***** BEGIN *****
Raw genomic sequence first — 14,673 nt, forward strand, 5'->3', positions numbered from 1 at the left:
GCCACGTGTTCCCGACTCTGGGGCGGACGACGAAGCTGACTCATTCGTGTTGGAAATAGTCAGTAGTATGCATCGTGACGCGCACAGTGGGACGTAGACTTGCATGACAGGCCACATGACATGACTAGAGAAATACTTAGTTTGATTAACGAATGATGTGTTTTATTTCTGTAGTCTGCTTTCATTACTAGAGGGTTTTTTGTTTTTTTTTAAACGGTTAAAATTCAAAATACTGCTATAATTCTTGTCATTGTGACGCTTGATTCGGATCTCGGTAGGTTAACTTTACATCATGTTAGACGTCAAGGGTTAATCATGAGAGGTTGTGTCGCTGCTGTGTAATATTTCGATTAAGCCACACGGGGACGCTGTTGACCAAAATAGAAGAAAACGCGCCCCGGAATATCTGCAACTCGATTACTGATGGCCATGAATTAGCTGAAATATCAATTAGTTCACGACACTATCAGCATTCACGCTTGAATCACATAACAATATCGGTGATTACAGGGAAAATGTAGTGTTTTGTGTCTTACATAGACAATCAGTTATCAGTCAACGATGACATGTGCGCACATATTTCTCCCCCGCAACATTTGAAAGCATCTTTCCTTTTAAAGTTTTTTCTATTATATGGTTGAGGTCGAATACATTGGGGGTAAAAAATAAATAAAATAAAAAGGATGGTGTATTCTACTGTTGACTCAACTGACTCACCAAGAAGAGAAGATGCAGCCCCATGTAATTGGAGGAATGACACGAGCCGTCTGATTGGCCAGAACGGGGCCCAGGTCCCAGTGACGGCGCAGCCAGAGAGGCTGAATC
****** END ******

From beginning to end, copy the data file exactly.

Raw genomic sequence first — 14,673 nt, forward strand, 5'->3', positions numbered from 1 at the left:
GCCACGTGTTCCCGACTCTGGGGCGGACGACGAAGCTGACTCATTCGTGTTGGAAATAGTCAGTAGTATGCATCGTGACGCGCACAGTGGGACGTAGACTTGCATGACAGGCCACATGACATGACTAGAGAAATACTTAGTTTGATTAACGAATGATGTGTTTTATTTCTGTAGTCTGCTTTCATTACTAGAGGGTTTTTTGTTTTTTTTTAAACGGTTAAAATTCAAAATACTGCTATAATTCTTGTCATTGTGACGCTTGATTCGGATCTCGGTAGGTTAACTTTACATCATGTTAGACGTCAAGGGTTAATCATGAGAGGTTGTGTCGCTGCTGTGTAATATTTCGATTAAGCCACACGGGGACGCTGTTGACCAAAATAGAAGAAAACGCGCCCCGGAATATCTGCAACTCGATTACTGATGGCCATGAATTAGCTGAAATATCAATTAGTTCACGACACTATCAGCATTCACGCTTGAATCACATAACAATATCGGTGATTACAGGGAAAATGTAGTGTTTTGTGTCTTACATAGACAATCAGTTATCAGTCAACGATGACATGTGCGCACATATTTCTCCCCCGCAACATTTGAAAGCATCTTTCCTTTTAAAGTTTTTTCTATTATATGGTTGAGGTCGAATACATTGGGGGTAAAAAATAAATAAAATAAAAAGGATGGTGTATTCTACTGTTGACTCAACTGACTCACCAAGAAGAGAAGATGCAGCCCCATGTAATTGGAGGAATGACACGAGCCGTCTGATTGGCCAGAACGGGGCCCAGGTCCCAGTGACGGCGCAGCCAGAGAGGCTGAATC